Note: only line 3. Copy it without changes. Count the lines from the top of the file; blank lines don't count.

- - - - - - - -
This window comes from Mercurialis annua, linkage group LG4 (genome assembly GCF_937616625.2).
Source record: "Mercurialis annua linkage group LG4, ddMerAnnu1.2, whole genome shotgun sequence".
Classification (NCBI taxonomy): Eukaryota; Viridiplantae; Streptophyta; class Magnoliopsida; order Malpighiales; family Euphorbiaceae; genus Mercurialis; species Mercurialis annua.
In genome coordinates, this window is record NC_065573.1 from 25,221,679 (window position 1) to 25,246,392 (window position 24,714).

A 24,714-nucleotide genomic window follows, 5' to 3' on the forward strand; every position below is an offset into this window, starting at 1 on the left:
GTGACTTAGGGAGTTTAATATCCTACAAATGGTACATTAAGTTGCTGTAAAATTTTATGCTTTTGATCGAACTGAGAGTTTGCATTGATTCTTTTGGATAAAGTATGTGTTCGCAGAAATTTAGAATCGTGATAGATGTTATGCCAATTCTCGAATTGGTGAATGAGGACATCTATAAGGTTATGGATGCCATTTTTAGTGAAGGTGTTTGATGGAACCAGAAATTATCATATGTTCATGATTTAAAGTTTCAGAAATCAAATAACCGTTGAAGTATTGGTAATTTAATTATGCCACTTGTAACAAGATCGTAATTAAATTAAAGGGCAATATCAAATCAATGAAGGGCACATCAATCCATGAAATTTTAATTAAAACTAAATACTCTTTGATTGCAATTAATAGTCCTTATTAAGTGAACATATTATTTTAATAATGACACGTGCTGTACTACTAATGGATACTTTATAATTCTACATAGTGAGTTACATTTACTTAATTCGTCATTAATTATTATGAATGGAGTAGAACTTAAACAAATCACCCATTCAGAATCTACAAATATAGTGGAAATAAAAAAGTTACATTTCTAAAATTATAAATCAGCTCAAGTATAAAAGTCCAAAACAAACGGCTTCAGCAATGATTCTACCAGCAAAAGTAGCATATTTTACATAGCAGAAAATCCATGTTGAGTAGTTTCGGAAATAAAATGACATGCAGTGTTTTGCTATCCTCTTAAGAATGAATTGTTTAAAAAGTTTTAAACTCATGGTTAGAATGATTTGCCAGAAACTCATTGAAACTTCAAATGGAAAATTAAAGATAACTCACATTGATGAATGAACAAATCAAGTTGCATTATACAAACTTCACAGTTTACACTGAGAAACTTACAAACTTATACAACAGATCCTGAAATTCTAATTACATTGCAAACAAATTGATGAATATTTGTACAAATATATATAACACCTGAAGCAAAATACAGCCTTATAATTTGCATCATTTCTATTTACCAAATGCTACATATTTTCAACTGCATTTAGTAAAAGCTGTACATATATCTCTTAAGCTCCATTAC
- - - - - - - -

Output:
Classification (NCBI taxonomy): Eukaryota; Viridiplantae; Streptophyta; class Magnoliopsida; order Malpighiales; family Euphorbiaceae; genus Mercurialis; species Mercurialis annua.